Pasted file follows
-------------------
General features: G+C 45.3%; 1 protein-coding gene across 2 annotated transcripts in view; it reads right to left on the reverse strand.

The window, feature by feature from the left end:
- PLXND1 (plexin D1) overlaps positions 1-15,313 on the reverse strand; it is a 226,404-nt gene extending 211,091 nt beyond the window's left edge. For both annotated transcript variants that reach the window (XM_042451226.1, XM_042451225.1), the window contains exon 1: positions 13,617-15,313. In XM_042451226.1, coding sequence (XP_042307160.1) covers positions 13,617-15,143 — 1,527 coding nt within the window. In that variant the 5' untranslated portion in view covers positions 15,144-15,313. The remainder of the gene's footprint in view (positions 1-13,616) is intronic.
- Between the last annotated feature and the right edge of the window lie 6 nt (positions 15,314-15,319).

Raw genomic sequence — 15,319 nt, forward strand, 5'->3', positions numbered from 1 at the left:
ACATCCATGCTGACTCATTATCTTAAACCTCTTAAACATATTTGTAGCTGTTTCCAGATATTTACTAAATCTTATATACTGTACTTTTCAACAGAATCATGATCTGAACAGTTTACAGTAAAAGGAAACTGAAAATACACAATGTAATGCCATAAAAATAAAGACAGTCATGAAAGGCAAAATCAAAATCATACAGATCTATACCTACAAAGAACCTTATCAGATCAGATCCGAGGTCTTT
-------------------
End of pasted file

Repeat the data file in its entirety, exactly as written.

General features: G+C 45.3%; 1 protein-coding gene across 2 annotated transcripts in view; it reads right to left on the reverse strand.

The window, feature by feature from the left end:
- PLXND1 (plexin D1) overlaps positions 1-15,313 on the reverse strand; it is a 226,404-nt gene extending 211,091 nt beyond the window's left edge. For both annotated transcript variants that reach the window (XM_042451226.1, XM_042451225.1), the window contains exon 1: positions 13,617-15,313. In XM_042451226.1, coding sequence (XP_042307160.1) covers positions 13,617-15,143 — 1,527 coding nt within the window. In that variant the 5' untranslated portion in view covers positions 15,144-15,313. The remainder of the gene's footprint in view (positions 1-13,616) is intronic.
- Between the last annotated feature and the right edge of the window lie 6 nt (positions 15,314-15,319).

Raw genomic sequence — 15,319 nt, forward strand, 5'->3', positions numbered from 1 at the left:
ACATCCATGCTGACTCATTATCTTAAACCTCTTAAACATATTTGTAGCTGTTTCCAGATATTTACTAAATCTTATATACTGTACTTTTCAACAGAATCATGATCTGAACAGTTTACAGTAAAAGGAAACTGAAAATACACAATGTAATGCCATAAAAATAAAGACAGTCATGAAAGGCAAAATCAAAATCATACAGATCTATACCTACAAAGAACCTTATCAGATCAGATCCGAGGTCTTT